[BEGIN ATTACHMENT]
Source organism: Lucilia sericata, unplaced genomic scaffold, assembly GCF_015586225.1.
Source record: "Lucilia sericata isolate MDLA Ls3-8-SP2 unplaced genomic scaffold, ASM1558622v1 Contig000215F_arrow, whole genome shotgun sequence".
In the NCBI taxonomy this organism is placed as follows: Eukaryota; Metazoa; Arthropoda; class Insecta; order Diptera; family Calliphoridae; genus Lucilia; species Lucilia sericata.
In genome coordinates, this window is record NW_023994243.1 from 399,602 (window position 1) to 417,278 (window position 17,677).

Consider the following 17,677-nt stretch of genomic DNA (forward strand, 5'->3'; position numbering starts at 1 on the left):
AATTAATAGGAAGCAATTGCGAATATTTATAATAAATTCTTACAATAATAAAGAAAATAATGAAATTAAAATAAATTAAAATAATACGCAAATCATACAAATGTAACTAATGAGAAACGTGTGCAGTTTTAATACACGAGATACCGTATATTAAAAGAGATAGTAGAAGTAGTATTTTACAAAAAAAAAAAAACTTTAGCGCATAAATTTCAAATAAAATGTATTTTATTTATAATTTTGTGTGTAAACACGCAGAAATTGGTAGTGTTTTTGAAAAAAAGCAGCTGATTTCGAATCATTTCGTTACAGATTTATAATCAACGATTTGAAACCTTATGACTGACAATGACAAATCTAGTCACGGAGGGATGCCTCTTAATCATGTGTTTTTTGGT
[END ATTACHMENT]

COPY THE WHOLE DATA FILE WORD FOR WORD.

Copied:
Source organism: Lucilia sericata, unplaced genomic scaffold, assembly GCF_015586225.1.
Source record: "Lucilia sericata isolate MDLA Ls3-8-SP2 unplaced genomic scaffold, ASM1558622v1 Contig000215F_arrow, whole genome shotgun sequence".
In the NCBI taxonomy this organism is placed as follows: Eukaryota; Metazoa; Arthropoda; class Insecta; order Diptera; family Calliphoridae; genus Lucilia; species Lucilia sericata.
In genome coordinates, this window is record NW_023994243.1 from 399,602 (window position 1) to 417,278 (window position 17,677).

Consider the following 17,677-nt stretch of genomic DNA (forward strand, 5'->3'; position numbering starts at 1 on the left):
AATTAATAGGAAGCAATTGCGAATATTTATAATAAATTCTTACAATAATAAAGAAAATAATGAAATTAAAATAAATTAAAATAATACGCAAATCATACAAATGTAACTAATGAGAAACGTGTGCAGTTTTAATACACGAGATACCGTATATTAAAAGAGATAGTAGAAGTAGTATTTTACAAAAAAAAAAAAACTTTAGCGCATAAATTTCAAATAAAATGTATTTTATTTATAATTTTGTGTGTAAACACGCAGAAATTGGTAGTGTTTTTGAAAAAAAGCAGCTGATTTCGAATCATTTCGTTACAGATTTATAATCAACGATTTGAAACCTTATGACTGACAATGACAAATCTAGTCACGGAGGGATGCCTCTTAATCATGTGTTTTTTGGT